Photo: Two Guatemalan Women Sentenced to 9 Years Each for Human Trafficking
Two Guatemalan women have been sentenced to nine-year prison terms by a Mexican court in a case involving eight children, the Attorney General’s Office said.
Juana Tzoc Tziquin and Maria Tzoc Tziquin were also ordered by a federal district court in the southern state of Chiapas to pay fines of about $3,200, the AG’s office said.
Investigators determined that the two women recruited minors in Guatemala on the pretext that they would help them find jobs in Mexico, federal prosecutors said.
The women would take the children away from their families and transport them to Chiapas, where they forced them to wash car windshields, sell flowers and perform in the streets of different cities in southeastern Mexico “for long hours, without any rest days and without receiving any pay,” the AG’s office said.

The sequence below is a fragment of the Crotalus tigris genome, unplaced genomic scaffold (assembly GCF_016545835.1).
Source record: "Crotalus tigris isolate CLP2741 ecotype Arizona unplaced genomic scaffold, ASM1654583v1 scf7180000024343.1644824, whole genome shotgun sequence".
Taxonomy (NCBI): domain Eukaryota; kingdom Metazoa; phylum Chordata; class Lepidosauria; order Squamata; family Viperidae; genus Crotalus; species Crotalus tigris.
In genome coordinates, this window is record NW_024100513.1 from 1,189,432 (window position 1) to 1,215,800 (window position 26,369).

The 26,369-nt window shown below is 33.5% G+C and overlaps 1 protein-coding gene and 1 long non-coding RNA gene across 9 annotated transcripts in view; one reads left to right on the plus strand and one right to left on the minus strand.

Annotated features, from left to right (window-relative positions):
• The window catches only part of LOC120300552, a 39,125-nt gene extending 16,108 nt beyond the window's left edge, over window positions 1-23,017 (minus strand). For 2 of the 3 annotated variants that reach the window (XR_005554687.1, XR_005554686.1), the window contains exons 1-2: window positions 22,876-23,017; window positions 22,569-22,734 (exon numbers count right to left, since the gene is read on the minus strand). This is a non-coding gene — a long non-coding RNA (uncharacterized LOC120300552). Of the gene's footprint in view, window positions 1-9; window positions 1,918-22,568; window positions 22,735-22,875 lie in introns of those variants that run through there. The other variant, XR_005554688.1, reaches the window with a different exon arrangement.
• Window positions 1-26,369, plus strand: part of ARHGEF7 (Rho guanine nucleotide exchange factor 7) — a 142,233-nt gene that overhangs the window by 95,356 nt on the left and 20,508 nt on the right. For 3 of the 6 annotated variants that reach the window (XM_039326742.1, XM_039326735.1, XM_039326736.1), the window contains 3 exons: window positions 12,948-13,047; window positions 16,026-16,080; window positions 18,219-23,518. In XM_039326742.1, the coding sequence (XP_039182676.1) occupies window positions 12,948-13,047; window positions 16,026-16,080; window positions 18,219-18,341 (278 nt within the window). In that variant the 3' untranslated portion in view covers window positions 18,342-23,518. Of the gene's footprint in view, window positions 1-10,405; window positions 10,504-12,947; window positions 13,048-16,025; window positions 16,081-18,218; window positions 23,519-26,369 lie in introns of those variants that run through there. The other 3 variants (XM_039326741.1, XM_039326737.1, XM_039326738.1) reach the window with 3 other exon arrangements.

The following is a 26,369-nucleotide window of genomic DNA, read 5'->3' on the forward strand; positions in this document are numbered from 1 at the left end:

The victims “were prevented from leaving the dwelling where they were kept, as well as from leaving the place where they were taken to perform their activities, they were watched constantly and were under the threat of physical punishment and imprisonment,” the AG’s office said in a statement.
President Felipe Calderon signed legislation on June 13 that imposes prison terms of up to 60 years on those convicted of people trafficking, feminicide and a variety of other crimes targeting women and children.
The General Law to Prevent, Punish and Eradicate Crimes Related to People Trafficking also punishes those convicted of the sexual abuse or exploitation of women or children with prison terms of 40 years.
At least 47 criminal organizations are involved in people trafficking for sexual exploitation in Mexico, victimizing about 800,000 adults and 20,000 children annually, a recent congressional report said.
People traffickers operate in the states of Veracruz, Chiapas, Puebla, Oaxaca, Tlaxcala, Baja California, Chihuahua, Guerrero and Quintana Roo, as well as in Central America, the report said.
People trafficking generates some 372 billion pesos (nearly $26.57 billion) annually in Mexico, non-governmental organizations say.